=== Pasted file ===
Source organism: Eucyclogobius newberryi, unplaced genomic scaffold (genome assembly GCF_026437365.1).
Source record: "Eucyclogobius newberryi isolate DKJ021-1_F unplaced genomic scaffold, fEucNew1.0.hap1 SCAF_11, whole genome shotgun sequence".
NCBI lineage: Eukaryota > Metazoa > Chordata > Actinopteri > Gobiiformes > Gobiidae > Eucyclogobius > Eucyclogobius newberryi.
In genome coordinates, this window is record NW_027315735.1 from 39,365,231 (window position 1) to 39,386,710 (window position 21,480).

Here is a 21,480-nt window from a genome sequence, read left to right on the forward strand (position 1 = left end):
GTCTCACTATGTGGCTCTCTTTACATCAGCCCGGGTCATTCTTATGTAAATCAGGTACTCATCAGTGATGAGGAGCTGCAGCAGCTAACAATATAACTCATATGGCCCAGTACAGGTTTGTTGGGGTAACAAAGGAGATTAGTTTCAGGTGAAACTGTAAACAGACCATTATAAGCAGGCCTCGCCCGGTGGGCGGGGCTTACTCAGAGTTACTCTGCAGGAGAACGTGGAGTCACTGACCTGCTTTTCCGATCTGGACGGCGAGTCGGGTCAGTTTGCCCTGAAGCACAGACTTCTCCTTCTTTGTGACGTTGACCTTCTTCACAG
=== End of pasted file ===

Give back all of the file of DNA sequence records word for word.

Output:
Source organism: Eucyclogobius newberryi, unplaced genomic scaffold (genome assembly GCF_026437365.1).
Source record: "Eucyclogobius newberryi isolate DKJ021-1_F unplaced genomic scaffold, fEucNew1.0.hap1 SCAF_11, whole genome shotgun sequence".
NCBI lineage: Eukaryota > Metazoa > Chordata > Actinopteri > Gobiiformes > Gobiidae > Eucyclogobius > Eucyclogobius newberryi.
In genome coordinates, this window is record NW_027315735.1 from 39,365,231 (window position 1) to 39,386,710 (window position 21,480).

Here is a 21,480-nt window from a genome sequence, read left to right on the forward strand (position 1 = left end):
GTCTCACTATGTGGCTCTCTTTACATCAGCCCGGGTCATTCTTATGTAAATCAGGTACTCATCAGTGATGAGGAGCTGCAGCAGCTAACAATATAACTCATATGGCCCAGTACAGGTTTGTTGGGGTAACAAAGGAGATTAGTTTCAGGTGAAACTGTAAACAGACCATTATAAGCAGGCCTCGCCCGGTGGGCGGGGCTTACTCAGAGTTACTCTGCAGGAGAACGTGGAGTCACTGACCTGCTTTTCCGATCTGGACGGCGAGTCGGGTCAGTTTGCCCTGAAGCACAGACTTCTCCTTCTTTGTGACGTTGACCTTCTTCACAG